When you're diagnosed with cancer, your first thought is: "How am I going to get through this?" But then your thoughts quickly turn to your family: "How will I tell my daughters? How will they cope?" Maternal instinct kicks in and you start worrying about your kids and forget that you're the one with cancer. Protecting my family from what was happening to me was one of the things that kept me going. But something quite unexpected made it very difficult to do that - cancer's hidden price tag.
New research from Macmillan Cancer Support shows that the average British family cannot afford cancer. That was certainly true in my case. I had to make some impossible decisions simply just to keep a roof over our heads.
I was diagnosed with breast cancer in 2013 - a year after I'd been made redundant from my Civil Service job of four years. I had a double mastectomy but my body rejected my reconstructed breasts and as a result of that and other medical issues, I've been unable to return to work since. Once the dust settled and I came to terms with my diagnosis and the loss of my breasts, I realised I was in real trouble. My income halved and suddenly I had all these extra outgoings - travel costs due to frequent trips to hospital and higher heating bills because I felt the cold more as I went through treatment. Having worked all my life I was in unchartered territory, unsure how I was going to keep myself alive and my two daughters, Emira and Aya, then 11 and 10, safe and well.
I'm a saver and I don't do debt so it started with the little things. I stopped buying meat because it was too expensive and started buying items on special offer. I stopped going out- I just couldn't afford to pay for those coffees and drinks with friends. Then rapidly, I started having to make those big, lose-lose decisions - pay the mortgage or feed myself and kids nutritious food? It had to be the mortgage, so we started bulk-buying baked beans. Nutritious vegetables were a thing of the past.
It was too expensive to heat the whole house and as we had a leaky roof, which I couldn't afford to fix, we just heated the one room. The front room became my home. I could just about cope with that. What was really hard was that my daughters' lives had been turned upside down because of my cancer. School trips and after-school clubs went out the window. But in many ways, despite how tough it's been it's made me incredibly proud of my children. My daughters now live by the motto: "Look after the pennies and the pounds will look after themselves." And Aya was awarded the Carers Trust Young Carer of the Year in 2014 for looking after me. It's saddens me they both had to grow up so fast because of this wretched disease and the financial pressure we've all been under.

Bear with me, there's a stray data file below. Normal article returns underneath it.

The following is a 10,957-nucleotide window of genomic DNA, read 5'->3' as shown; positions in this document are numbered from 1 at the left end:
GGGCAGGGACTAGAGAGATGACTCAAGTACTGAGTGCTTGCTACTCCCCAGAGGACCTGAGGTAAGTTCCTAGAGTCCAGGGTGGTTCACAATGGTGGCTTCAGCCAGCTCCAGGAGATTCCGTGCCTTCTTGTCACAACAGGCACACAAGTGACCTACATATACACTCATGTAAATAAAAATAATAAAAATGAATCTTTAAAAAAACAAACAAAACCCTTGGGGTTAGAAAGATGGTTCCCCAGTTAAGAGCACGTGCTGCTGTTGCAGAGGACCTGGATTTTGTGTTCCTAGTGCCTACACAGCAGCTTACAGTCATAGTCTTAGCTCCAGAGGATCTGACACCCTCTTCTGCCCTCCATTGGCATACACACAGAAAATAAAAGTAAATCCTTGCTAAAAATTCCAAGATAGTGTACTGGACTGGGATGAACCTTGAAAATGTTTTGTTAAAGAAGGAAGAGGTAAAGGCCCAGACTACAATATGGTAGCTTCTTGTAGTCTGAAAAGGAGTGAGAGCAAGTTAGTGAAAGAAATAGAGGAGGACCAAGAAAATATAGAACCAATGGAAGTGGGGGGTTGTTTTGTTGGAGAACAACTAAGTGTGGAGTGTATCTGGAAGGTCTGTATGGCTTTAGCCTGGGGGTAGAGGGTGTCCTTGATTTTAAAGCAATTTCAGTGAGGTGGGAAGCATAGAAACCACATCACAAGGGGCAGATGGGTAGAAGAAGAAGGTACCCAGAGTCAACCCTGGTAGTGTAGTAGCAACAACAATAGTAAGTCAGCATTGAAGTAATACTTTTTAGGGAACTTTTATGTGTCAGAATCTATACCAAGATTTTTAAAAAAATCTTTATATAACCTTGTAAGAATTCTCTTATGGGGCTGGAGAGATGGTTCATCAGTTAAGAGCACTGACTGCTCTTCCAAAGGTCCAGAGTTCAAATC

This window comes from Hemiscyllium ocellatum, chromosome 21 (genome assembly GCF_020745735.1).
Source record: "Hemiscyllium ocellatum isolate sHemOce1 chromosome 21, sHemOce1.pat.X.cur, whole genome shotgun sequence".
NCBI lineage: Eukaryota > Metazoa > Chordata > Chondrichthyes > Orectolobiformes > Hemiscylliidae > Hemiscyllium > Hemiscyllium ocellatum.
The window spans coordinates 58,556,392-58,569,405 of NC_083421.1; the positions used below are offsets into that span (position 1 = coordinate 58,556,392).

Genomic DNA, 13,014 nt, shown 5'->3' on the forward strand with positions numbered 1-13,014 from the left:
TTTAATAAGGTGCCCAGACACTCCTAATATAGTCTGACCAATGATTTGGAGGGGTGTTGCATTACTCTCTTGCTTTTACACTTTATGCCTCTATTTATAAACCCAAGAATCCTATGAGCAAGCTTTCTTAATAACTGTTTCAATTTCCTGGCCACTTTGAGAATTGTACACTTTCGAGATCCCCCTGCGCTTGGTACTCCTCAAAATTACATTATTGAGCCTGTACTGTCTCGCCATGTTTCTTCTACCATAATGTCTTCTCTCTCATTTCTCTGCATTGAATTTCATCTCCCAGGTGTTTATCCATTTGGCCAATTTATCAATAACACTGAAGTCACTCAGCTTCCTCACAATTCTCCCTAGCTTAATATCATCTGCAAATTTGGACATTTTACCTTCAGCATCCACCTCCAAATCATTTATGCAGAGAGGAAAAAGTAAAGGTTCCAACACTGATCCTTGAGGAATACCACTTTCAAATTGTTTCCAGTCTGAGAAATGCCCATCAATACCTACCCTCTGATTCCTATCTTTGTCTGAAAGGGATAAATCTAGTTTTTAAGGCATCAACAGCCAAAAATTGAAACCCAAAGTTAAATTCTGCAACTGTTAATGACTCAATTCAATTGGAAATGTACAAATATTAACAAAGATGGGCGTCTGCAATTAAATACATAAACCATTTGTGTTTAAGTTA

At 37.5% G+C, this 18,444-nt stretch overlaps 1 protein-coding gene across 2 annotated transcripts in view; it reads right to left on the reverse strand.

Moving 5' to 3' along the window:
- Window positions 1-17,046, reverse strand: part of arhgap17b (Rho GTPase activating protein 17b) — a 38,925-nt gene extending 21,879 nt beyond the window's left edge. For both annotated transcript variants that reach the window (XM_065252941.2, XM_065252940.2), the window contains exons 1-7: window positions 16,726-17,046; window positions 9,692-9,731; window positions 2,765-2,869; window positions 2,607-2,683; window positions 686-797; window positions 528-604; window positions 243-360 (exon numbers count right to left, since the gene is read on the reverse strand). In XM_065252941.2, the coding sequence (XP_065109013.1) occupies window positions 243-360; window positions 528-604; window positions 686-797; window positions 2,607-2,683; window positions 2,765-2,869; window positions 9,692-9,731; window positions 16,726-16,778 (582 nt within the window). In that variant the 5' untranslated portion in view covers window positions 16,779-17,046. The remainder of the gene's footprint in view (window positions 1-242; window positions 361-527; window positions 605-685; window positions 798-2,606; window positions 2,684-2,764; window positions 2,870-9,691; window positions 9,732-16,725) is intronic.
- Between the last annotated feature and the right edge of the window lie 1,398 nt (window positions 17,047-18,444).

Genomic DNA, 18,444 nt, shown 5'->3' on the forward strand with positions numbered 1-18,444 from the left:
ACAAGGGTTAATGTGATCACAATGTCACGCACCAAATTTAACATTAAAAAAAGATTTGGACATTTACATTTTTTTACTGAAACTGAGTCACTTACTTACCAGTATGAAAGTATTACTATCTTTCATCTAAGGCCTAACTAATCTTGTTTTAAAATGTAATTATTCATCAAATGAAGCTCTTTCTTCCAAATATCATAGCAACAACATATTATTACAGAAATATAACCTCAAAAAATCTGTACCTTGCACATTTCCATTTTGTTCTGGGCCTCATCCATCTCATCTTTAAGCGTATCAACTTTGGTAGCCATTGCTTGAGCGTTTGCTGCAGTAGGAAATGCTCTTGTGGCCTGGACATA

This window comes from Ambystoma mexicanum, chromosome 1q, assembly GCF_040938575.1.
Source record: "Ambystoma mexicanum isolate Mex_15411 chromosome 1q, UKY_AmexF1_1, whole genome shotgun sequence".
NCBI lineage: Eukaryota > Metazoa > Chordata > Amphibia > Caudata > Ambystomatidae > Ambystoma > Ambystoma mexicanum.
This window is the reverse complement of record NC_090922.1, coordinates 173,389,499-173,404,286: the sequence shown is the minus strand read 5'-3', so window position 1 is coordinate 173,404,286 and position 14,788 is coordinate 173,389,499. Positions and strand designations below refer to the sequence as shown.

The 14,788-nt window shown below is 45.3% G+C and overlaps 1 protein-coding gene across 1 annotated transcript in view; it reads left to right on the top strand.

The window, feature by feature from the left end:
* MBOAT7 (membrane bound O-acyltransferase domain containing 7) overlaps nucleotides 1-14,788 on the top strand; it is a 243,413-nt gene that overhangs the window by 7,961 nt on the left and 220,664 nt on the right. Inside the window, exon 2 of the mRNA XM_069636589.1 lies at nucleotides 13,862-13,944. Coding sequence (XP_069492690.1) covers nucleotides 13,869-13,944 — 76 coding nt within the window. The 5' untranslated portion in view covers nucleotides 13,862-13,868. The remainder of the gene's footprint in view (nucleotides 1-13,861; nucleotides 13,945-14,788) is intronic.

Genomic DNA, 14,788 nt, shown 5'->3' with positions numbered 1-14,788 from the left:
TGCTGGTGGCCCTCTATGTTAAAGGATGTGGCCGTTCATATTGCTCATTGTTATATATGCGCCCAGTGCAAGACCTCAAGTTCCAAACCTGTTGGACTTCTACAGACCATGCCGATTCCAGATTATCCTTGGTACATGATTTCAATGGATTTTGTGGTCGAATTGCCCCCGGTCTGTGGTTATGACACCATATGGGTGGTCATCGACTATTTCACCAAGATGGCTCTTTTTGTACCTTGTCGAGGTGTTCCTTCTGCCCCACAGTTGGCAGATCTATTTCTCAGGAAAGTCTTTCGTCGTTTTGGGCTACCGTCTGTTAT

Macmillan Cancer Support says the average family is left with around £365 each month after paying for necessities. But previous research shows that cancer has an average monthly cost of £570 for 4 in 5 cancer patients. If a family is hit with cancer this can leave them with a £200 shortfall. Cancer is tough enough as it is without worrying about making ends meet. It puts families, like mine, under further pressure. Three years on from my diagnosis and I'm still paying for it. I find it galling that I've worked hard for all these years to find myself in this position now. People often talk of cancer as a 'battle'- I expected that. But I didn't expect two fights - the disease and trying to stay financially afloat.
However, it's not all doom and gloom - there is help out there. Through a Macmillan grant I was able to buy a bed better suited to my needs after surgery - something I couldn't afford on my own. That cheque was a lifesaver. Macmillan's website also provided me with a wealth of information that was very comforting as I was coming to terms with my diagnosis. I relied on the financial advice when I realized I was in over my head. The charity has a dedicated team of benefits advisers who can go through all those complicated forms, not to mention a financial guidance service who help with anything from mortgages to pensions and insurance to savings. I've been in remission a year and am now waiting to have corrective surgery on my breasts. I'm thankful I'm alive but my journey is still far from over. If you've been diagnosed with cancer I'd urge you to get help from Macmillan early. You shouldn't be worrying about money, but on getting better.Suggest a correction